Family Disease of Addiction Unleashed by State Legalization
When a state legalizes drugs, it changes the culture dramatically and does incredible damage to the family system. Take the case of Ralph who believes he lost three nephews because of marijuana, and has completely lost touch with his sister, perhaps because of marijuana abuse by both her husband and daughter.
Ralph is 75 years old and moved out of the state of California once medical marijuana became legal. He witnessed crime skyrocketing, and pervasive drug use that he didn’t want his wife and children exposed to. “I didn’t want to live in a prison with bars on my windows.” He describes whole houses being robbed when people were away. He saw motorcycle gang members doing drug pickups in his residential neighborhood and noticed people became afraid to walk outdoors in the once safe community.
The Curse of Marijuana on the Family System
The stories he tells of his nephews are chilling. His first brother Steven’s 15 year old son Tom was murdered, along with his 15 year old cousin Sarah in cold blood by a Mexican-American Vietnam Veteran. The two children were out bicycle riding in an orchard. The stranger killed them and stole their bicycles. He was a psychotic killer and later found to be responsible for the murders of at least 5 children. News reports describe him as a brutal rapist who had anger issues. Ralph is convinced he was a marijuana user which caused his mental health problems.
Steven’s other son, Samuel, started smoking marijuana in grade school and kept it up all through his teen years. His habit caught up with him when he lost a job as a welder after failing a drug test. Unemployed, he lost his home and his boat. Samuel drank himself to death in his early 40’s.
Employers won’t hire a marijuana user, because insurance companies won’t cover them – the risk is too great of an on the job accident. One of Ralph’s sons works for a large company in California as a manager and has a hard time finding prospective employees because few can pass the drug test.
His other brother, Craig had a son, Frank, who was 20 years old when his wife got him involved in marijuana. He began doing crimes, Ralph thinks, because of the influence of the drug. Frank involved his children in his crimes, hoisting his children through the windows of homes so they could open the door and he could break in to steal to support his drug habit. He even robbed a bank. He was put in prison and became a hardened criminal. Every time he was released from prison, he would do a crime because he wanted to go back. Frank called prison, “the only home I got.” Finally, he was sentenced to life in prison with no possibility of parole. He died there at age 42.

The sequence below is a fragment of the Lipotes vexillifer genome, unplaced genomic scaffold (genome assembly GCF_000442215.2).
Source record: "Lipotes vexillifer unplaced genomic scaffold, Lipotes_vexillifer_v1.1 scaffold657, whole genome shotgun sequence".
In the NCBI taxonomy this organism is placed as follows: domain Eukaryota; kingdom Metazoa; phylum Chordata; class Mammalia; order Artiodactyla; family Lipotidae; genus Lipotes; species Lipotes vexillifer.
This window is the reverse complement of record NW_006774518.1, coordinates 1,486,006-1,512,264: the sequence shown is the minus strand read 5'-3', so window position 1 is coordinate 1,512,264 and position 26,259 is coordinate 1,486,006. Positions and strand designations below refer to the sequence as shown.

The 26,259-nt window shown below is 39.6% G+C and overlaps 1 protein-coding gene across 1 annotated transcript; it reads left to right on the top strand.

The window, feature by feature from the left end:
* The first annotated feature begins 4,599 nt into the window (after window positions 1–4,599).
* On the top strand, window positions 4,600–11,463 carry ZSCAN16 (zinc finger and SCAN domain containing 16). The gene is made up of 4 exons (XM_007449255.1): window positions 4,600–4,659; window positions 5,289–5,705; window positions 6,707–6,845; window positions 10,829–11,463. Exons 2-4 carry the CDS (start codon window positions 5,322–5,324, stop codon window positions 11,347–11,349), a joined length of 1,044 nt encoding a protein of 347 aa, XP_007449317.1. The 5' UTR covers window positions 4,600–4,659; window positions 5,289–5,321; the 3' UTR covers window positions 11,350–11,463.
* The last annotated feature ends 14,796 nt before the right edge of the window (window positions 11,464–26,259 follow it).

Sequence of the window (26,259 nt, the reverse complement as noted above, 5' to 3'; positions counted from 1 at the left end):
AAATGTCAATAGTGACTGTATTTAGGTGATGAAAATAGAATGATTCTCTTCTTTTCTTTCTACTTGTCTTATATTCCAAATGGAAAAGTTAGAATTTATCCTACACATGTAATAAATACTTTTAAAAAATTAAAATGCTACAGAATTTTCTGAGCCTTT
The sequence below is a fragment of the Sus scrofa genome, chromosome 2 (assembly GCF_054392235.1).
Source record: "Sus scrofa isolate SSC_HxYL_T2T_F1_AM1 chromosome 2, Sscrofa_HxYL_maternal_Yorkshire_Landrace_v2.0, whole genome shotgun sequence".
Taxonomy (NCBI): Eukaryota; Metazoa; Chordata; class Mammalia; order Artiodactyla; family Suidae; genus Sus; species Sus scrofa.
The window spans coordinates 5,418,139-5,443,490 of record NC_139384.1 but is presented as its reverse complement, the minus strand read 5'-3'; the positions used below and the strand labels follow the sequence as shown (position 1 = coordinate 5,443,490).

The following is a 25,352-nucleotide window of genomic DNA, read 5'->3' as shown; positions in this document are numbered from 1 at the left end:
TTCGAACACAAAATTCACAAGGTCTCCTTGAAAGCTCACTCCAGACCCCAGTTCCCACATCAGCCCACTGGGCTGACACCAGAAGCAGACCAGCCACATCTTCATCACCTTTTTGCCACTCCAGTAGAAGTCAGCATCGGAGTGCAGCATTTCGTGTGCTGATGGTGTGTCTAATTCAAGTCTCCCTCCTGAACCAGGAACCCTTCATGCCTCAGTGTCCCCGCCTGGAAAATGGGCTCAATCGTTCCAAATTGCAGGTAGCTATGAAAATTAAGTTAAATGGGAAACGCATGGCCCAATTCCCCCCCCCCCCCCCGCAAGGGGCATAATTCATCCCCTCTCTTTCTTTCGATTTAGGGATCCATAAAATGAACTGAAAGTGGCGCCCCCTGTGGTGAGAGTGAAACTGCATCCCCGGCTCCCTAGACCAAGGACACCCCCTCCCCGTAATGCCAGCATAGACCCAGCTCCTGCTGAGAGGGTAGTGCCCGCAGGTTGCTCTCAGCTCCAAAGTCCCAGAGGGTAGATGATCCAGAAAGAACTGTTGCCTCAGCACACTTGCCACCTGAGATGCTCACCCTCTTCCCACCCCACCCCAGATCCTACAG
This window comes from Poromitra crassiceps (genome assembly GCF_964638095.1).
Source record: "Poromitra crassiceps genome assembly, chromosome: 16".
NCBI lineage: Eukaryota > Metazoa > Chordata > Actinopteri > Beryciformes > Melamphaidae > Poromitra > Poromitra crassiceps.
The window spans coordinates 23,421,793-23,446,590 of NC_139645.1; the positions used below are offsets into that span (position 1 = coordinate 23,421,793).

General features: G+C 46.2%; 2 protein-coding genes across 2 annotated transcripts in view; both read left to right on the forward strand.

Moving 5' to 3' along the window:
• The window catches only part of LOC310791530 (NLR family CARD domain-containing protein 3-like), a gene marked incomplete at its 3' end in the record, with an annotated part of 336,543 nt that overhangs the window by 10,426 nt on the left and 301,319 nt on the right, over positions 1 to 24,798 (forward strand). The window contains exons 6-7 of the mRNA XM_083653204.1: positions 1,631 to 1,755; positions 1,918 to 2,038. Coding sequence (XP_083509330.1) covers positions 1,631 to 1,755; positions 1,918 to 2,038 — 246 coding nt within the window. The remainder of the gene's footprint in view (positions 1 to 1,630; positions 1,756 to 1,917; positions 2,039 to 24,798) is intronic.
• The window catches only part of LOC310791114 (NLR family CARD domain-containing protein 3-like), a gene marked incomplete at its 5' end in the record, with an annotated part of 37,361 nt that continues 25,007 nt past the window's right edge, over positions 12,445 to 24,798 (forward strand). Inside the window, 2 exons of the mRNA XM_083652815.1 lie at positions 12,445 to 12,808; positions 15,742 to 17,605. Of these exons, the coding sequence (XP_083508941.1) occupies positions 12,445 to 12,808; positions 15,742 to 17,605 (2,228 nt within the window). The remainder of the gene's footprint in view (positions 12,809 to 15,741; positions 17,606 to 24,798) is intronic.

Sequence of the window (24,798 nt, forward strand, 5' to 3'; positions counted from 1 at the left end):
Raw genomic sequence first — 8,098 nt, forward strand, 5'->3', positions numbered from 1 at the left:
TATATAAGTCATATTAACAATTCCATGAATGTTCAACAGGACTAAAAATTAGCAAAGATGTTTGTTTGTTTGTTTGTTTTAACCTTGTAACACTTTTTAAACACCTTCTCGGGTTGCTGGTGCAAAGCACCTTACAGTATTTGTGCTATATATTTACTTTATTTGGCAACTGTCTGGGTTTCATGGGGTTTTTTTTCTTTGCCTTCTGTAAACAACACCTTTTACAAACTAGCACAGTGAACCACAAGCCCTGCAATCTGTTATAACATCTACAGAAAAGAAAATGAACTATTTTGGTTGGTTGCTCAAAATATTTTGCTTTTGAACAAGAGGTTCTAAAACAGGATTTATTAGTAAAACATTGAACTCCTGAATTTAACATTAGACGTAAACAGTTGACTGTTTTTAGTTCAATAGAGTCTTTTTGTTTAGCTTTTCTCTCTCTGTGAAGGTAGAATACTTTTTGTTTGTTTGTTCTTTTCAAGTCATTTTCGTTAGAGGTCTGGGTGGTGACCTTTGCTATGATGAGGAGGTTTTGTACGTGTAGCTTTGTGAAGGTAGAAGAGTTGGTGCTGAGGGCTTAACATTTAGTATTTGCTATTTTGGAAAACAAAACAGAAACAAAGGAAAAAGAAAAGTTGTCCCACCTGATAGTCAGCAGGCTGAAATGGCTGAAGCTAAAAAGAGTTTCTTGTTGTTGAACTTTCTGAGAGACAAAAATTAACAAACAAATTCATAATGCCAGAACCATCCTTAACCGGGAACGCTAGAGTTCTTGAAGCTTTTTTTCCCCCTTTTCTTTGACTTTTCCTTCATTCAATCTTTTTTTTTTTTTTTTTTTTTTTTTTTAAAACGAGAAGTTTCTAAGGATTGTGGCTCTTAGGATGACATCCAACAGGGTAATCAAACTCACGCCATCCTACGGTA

Tragically, Frank’s son was also into drugs, starting with marijuana and ended up doing both cocaine and heroin. Ralph says his relatives told him the drugs “fried his brain.” Tired of living the way he was living, Frank’s son died ‘playing chicken’ with a diesel truck. He hit the truck head on going 60 miles per hour. Ralph believes he intended to commit suicide and that he was probably under the influence of the drug at the time.
As to Ralph’s sister, she married a heavy pot smoker. Their daughter is a heavy marijuana user. His sister has moved out of California and refuses to talk to her family. “She is just not herself anymore,” explains Ralph.
Thankfully, Ralph’s children were spared the fate of their cousins, perhaps because Ralph moved out of California to protect them from the drug culture. Sadly, both of his brothers lost their only children to early death. Ralph lays the blame on the permissive drug culture in California.